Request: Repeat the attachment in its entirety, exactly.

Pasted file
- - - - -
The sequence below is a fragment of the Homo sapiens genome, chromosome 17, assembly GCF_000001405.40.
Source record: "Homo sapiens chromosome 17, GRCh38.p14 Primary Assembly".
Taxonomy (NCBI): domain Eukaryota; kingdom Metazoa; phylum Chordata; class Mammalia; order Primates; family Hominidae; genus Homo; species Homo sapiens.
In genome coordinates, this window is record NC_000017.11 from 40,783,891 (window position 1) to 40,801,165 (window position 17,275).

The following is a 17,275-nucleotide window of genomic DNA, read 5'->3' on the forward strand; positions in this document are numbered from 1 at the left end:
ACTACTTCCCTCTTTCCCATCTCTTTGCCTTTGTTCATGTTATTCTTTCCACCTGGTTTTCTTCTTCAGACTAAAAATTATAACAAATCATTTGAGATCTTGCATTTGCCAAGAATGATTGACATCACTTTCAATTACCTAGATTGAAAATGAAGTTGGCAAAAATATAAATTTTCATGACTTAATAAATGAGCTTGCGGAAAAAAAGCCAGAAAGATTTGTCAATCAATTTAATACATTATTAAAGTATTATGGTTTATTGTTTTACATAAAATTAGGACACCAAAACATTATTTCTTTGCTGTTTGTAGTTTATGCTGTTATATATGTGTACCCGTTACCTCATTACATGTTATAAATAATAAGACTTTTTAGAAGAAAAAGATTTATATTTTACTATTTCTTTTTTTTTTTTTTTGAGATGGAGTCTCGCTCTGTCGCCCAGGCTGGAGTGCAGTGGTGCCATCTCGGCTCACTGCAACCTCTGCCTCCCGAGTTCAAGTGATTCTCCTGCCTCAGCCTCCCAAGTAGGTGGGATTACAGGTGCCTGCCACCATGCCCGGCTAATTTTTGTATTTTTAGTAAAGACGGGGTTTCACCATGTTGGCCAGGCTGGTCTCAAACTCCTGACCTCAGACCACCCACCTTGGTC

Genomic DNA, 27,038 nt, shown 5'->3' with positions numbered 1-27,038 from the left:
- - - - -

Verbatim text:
The sequence below is a fragment of the Homo sapiens genome, chromosome 17, assembly GCF_000001405.40.
Source record: "Homo sapiens chromosome 17, GRCh38.p14 Primary Assembly".
Taxonomy (NCBI): domain Eukaryota; kingdom Metazoa; phylum Chordata; class Mammalia; order Primates; family Hominidae; genus Homo; species Homo sapiens.
In genome coordinates, this window is record NC_000017.11 from 40,783,891 (window position 1) to 40,801,165 (window position 17,275).

The following is a 17,275-nucleotide window of genomic DNA, read 5'->3' on the forward strand; positions in this document are numbered from 1 at the left end:
ACTACTTCCCTCTTTCCCATCTCTTTGCCTTTGTTCATGTTATTCTTTCCACCTGGTTTTCTTCTTCAGACTAAAAATTATAACAAATCATTTGAGATCTTGCATTTGCCAAGAATGATTGACATCACTTTCAATTACCTAGATTGAAAATGAAGTTGGCAAAAATATAAATTTTCATGACTTAATAAATGAGCTTGCGGAAAAAAAGCCAGAAAGATTTGTCAATCAATTTAATACATTATTAAAGTATTATGGTTTATTGTTTTACATAAAATTAGGACACCAAAACATTATTTCTTTGCTGTTTGTAGTTTATGCTGTTATATATGTGTACCCGTTACCTCATTACATGTTATAAATAATAAGACTTTTTAGAAGAAAAAGATTTATATTTTACTATTTCTTTTTTTTTTTTTTTGAGATGGAGTCTCGCTCTGTCGCCCAGGCTGGAGTGCAGTGGTGCCATCTCGGCTCACTGCAACCTCTGCCTCCCGAGTTCAAGTGATTCTCCTGCCTCAGCCTCCCAAGTAGGTGGGATTACAGGTGCCTGCCACCATGCCCGGCTAATTTTTGTATTTTTAGTAAAGACGGGGTTTCACCATGTTGGCCAGGCTGGTCTCAAACTCCTGACCTCAGACCACCCACCTTGGTC

Genomic DNA, 27,038 nt, shown 5'->3' with positions numbered 1-27,038 from the left: